“Access to digitized plantation records and records related to enslaved people’s lives and historical contributions is a tremendous resource and holds a certain power to correct old stories and tell new ones,” said Benjamin Golden. The access to these collections “makes rare and previously unstudied documents instantaneously available to students and scholars in our community, and provides for the narration and interpretation of counter-narratives, which are crucial in the telling of fuller, richer narratives about our past and about ourselves,” Benjamin Golden explained.

Within these recently added collections, there is a wide variety of newspapers that offer a window into the history, culture and daily life of the Black experience. Through these newspapers, students can explore how far-reaching the Black press was; how the news media portrayed and covered the Black experience; and real-time reporting of events, persons and locations of protests throughout the years.

Another notable new addition is The Papers of the NAACP, which includes archives from 1909-1972 along with documents from the national office and local branches from all 50 states, charting a tumultuous period in U.S. history. “The addition of the NAACP papers gives researchers a firsthand account regarding the challenges Black citizens faced, the significance of local and national leadership, and how this civil rights organization shaped the Black freedom struggle in 20th-century America,” Hicks said.

Spanning four centuries, these newly acquired primary source materials provide a front-row seat to history, encouraging students and researchers to delve deeper and, as Benjamin Golden said, “correct old stories and tell new ones.”

Enabling the UD community to research and explore under-examined and underrepresented stories and cultures is of paramount importance to the Library, Museums and Press.

“I extend my gratitude to the Unidel Foundation for their support of these important collections that will help our students strengthen their critical thinking skills; support the UD Anti-Racism Initiative with a more inclusive collection; and support collaborative teaching and research across multiple disciplines,” said Trevor A. Dawes, vice provost for libraries and museums and May Morris University Librarian at the Library, Museums and Press.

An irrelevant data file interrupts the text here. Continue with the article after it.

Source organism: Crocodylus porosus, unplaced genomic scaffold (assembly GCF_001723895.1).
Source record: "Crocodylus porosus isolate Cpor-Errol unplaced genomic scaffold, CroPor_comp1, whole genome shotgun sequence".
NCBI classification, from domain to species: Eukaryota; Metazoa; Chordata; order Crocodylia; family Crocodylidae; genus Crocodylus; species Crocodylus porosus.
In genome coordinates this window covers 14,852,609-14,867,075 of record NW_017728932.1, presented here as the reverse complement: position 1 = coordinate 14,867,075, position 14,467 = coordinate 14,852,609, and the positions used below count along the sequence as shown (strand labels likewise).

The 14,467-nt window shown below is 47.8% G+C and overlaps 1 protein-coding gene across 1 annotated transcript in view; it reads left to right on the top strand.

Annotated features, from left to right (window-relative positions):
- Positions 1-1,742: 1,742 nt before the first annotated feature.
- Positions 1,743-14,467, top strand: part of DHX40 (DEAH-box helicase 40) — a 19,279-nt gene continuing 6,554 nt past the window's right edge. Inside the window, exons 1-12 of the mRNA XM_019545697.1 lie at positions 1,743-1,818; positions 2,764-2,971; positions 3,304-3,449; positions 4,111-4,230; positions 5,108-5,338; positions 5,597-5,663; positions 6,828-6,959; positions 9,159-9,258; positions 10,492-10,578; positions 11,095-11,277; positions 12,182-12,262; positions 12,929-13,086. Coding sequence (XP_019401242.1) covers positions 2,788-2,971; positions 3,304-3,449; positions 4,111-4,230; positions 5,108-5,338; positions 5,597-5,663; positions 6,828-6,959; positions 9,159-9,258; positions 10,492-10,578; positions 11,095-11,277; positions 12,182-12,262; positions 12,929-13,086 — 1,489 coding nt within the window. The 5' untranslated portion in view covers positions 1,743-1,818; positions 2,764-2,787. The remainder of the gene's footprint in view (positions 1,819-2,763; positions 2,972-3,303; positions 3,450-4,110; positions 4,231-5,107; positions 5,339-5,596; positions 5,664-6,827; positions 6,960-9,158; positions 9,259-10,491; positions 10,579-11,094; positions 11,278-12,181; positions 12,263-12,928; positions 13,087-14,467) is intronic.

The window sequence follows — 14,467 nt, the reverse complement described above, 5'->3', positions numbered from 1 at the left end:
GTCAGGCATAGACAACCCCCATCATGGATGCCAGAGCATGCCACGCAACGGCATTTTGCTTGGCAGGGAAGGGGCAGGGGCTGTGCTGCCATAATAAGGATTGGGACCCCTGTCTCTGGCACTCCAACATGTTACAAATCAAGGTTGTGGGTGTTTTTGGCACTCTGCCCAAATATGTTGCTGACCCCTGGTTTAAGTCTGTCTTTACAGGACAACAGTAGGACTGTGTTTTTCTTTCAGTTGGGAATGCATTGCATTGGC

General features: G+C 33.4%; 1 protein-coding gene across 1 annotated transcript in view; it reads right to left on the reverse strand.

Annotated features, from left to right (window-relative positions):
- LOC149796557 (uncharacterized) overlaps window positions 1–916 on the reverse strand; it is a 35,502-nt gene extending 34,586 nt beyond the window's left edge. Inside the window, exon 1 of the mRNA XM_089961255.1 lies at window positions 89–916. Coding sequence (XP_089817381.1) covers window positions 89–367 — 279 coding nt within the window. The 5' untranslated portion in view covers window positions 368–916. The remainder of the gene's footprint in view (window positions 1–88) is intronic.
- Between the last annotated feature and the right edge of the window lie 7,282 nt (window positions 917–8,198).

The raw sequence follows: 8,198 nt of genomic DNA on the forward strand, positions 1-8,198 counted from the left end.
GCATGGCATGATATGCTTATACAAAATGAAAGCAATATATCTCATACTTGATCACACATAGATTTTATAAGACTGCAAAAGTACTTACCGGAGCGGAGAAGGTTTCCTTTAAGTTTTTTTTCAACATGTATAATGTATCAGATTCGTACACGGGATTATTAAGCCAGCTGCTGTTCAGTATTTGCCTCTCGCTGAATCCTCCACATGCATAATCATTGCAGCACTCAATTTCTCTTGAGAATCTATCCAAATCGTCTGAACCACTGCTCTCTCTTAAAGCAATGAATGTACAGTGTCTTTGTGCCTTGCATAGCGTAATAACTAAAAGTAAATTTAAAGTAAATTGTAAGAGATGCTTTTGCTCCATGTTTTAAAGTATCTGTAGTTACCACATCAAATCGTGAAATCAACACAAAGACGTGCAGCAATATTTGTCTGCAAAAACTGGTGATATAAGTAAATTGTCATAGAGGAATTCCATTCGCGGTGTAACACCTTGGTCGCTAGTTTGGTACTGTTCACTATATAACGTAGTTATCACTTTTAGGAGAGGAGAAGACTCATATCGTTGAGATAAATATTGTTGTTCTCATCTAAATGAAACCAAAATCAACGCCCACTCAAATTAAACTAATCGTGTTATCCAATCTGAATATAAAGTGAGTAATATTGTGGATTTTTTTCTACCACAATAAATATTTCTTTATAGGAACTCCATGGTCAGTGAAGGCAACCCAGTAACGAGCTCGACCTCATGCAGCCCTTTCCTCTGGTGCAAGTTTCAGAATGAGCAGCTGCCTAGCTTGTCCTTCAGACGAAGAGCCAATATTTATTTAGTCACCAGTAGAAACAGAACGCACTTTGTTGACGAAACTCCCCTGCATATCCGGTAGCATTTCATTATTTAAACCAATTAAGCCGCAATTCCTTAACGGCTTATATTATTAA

Through these newly acquired primary source materials, the Library, Museums and Press can further support the University’s traditional academic disciplines, interdisciplinary and global programs, and campus-wide initiatives in their shared efforts to foster global citizens and to advance and enhance our world.

To explore these new digital collections, the UD community can visit the Library’s databases, including the ProQuest History Vault, Black Life in America, and Anatomy of Protest in America.

Editor’s Note: The illustration for this article includes photos from the Mary McLeod Bethune Papers: The Bethune Foundation Collection, Part 1: Writings, Diaries, Scrapbooks, Biographical Materials, and Files on the National Youth Administration and Women's Organizations, 1918-1955, accessible through the ProQuest History Vault database. This office memorandum is from Centers of the Southern Struggle: FBI Files on Montgomery, Albany, St. Augustine, Selma, and Memphis, accessible through the ProQuest History Vault database. The newspaper clipping is from Kansas City Times (published as The Morning Kansas City Star The Kansas City Times) on Oct. 7, 1967, accessible through the Black Life in America database.